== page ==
Further various embodiments of channels in an absorbent structure or core may be found in U.S. Ser. No. 13/491,642. Processes for making absorbent cores with channels may be such as those described in U.S. Serial Nos. 14/615,467 and 14/615,456.

In one of the embodiment herein, the supporting sheet 216 has undulations that fold (undulate) into said first and second channels 226, and optionally in to said further channel(s), of part thereof. For example the undulations may extend over about the full longitudinal dimension of the channel; they may for example extend to complete average height of the absorbent layer 217/ channel, or for example only up to 75% thereof, or up to 50% of the average height of the absorbent layer 217/ channel. This aids immobilization of the absorbent material 250 adjacent said channels 226 and said channels 226 of said layers.

The undulations may be adhered with said one or more adhesive material, e.g. said second adhesive material, to said walls of said channels 226. The supporting sheet 216 may alternatively, or in addition, be adhered in said channels 226 to said further material, e.g. second supporting sheet 216, describe herein above, e.g. with said first and/ or second adhesive.

The absorbent structure may comprise one or more adhesive material. In some embodiments, it comprises a first adhesive material and/or a second adhesive material, as described above, and in the manner described above.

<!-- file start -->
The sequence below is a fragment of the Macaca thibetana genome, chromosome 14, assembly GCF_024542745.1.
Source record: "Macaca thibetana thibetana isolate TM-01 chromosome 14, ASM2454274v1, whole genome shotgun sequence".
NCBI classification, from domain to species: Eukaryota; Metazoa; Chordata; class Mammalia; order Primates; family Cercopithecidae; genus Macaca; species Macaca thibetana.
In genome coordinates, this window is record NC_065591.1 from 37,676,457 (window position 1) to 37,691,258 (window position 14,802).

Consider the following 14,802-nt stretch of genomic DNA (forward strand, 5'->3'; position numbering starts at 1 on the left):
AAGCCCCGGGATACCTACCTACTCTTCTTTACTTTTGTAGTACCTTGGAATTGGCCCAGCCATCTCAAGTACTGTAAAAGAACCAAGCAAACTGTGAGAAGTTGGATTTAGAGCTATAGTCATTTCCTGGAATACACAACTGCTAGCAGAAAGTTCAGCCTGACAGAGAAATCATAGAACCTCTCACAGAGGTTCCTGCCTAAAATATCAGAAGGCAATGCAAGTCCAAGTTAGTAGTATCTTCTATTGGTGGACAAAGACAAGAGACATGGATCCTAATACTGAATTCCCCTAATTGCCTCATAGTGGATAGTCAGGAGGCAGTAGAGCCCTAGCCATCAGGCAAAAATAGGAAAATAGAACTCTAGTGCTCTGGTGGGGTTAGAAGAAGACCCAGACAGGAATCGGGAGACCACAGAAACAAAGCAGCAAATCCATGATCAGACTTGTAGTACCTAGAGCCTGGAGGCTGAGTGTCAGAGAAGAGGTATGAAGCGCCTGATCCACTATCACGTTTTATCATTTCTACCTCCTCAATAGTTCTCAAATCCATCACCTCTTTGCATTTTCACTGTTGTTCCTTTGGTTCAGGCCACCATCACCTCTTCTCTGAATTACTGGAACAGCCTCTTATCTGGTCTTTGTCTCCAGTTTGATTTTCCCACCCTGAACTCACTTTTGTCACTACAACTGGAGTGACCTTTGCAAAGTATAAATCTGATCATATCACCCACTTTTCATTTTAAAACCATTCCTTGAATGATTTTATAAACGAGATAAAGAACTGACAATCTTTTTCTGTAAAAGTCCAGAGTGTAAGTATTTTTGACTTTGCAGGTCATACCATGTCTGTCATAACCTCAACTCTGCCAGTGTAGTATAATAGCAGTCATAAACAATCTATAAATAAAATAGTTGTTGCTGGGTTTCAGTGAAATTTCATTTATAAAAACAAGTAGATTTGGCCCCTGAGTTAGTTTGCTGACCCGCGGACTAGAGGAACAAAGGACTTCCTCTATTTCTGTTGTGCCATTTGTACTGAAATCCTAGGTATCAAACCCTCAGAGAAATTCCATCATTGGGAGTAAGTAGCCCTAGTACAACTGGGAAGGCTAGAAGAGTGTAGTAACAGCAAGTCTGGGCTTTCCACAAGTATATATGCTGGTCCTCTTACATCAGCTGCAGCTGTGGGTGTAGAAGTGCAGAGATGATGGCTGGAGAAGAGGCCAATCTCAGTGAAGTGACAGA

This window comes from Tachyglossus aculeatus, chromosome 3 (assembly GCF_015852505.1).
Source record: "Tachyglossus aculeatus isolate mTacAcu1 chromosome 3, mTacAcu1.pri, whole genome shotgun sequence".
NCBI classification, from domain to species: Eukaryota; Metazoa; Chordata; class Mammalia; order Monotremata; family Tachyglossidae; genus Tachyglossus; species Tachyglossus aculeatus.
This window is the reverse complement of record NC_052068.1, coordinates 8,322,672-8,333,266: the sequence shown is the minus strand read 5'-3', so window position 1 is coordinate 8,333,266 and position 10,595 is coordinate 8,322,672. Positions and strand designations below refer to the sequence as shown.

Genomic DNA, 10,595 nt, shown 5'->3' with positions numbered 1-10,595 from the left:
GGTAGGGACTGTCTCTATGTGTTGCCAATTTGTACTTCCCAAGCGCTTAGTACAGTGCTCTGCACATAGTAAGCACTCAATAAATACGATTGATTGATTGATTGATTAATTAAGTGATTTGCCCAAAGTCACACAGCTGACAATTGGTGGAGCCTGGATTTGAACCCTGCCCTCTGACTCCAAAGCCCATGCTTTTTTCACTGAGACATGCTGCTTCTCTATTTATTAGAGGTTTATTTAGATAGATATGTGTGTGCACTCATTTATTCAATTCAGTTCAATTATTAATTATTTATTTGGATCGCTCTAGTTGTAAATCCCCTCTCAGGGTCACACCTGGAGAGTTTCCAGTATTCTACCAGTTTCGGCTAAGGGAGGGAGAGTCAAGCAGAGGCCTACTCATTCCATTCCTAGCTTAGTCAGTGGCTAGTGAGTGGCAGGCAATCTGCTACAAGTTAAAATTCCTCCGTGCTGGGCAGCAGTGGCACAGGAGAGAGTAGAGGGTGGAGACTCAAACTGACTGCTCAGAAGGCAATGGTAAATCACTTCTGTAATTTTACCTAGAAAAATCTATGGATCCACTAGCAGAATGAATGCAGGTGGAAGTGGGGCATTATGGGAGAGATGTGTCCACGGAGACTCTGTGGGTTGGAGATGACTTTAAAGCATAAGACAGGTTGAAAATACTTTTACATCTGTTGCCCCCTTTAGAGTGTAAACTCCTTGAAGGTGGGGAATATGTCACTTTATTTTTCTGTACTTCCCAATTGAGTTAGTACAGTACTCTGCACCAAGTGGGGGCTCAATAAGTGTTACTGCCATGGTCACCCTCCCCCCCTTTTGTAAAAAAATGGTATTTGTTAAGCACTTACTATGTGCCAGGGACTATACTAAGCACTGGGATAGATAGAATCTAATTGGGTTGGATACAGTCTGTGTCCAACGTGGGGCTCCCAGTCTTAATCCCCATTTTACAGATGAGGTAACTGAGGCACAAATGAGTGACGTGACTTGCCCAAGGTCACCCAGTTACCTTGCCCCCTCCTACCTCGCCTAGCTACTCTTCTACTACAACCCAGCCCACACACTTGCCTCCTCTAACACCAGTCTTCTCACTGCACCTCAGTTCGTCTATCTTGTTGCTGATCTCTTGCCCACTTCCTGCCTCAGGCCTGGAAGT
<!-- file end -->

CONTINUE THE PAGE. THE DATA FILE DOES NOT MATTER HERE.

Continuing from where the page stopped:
The absorbent core herein may comprise a further second absorbent structure that may comprise one or more adhesive materials.

Storage Modulus (G')

Absorbent structures of the present invention comprise adhesives and/or fiberized net structures that have relatively high G' values.

An exemplary thermoplastic composition 68 and 76 may have a storage modulus G' measured at 21°C of at least about 1.2xl06 Pa as measured by the test method detailed below. It is unexpected that the thermoplastic compositions of the present invention have high G' values but are not too stiff to work as a fiberized net structure or a hot melt adhesive in absorbent articles. An adhesive with a relatively high G', such as greater than 1.2xl06 Pa, means a stiffer adhesive. The thermoplastic compositions in the present invention may be less dense, thus providing more volume at the same basis weight. This is particularly true for compositions comprising polyolefins. The fiberized net structure may consist of continuous extruded polymer/adhesive strands, which create a net structure with irregular strand or filament thickness or with irregular open areas (pores or maximum strand to strand distance). Continuous polymer/adhesive strands may overlap and form strand crossings or overlaps with different diameters. The applied fiberized net structure may build a three-dimensional net in the absorbent core as described herein. At equivalent basis weights, a fiberized net structure with thicker fibers may be more open and irregular than a fiberized net structure with thinner fibers. It is believed that the thicker fibers can maintain heat in the fiber longer, which can allow the fiberized net structure to wet and penetrate a nonwoven better, allowing for bond strength. If, for example, the core has channels and the channels are more secure, that is, are permanent channels, the more open structure of the fiberized net structure allows the AGM or superabsorbent polymer material to adjust or move within its confined area.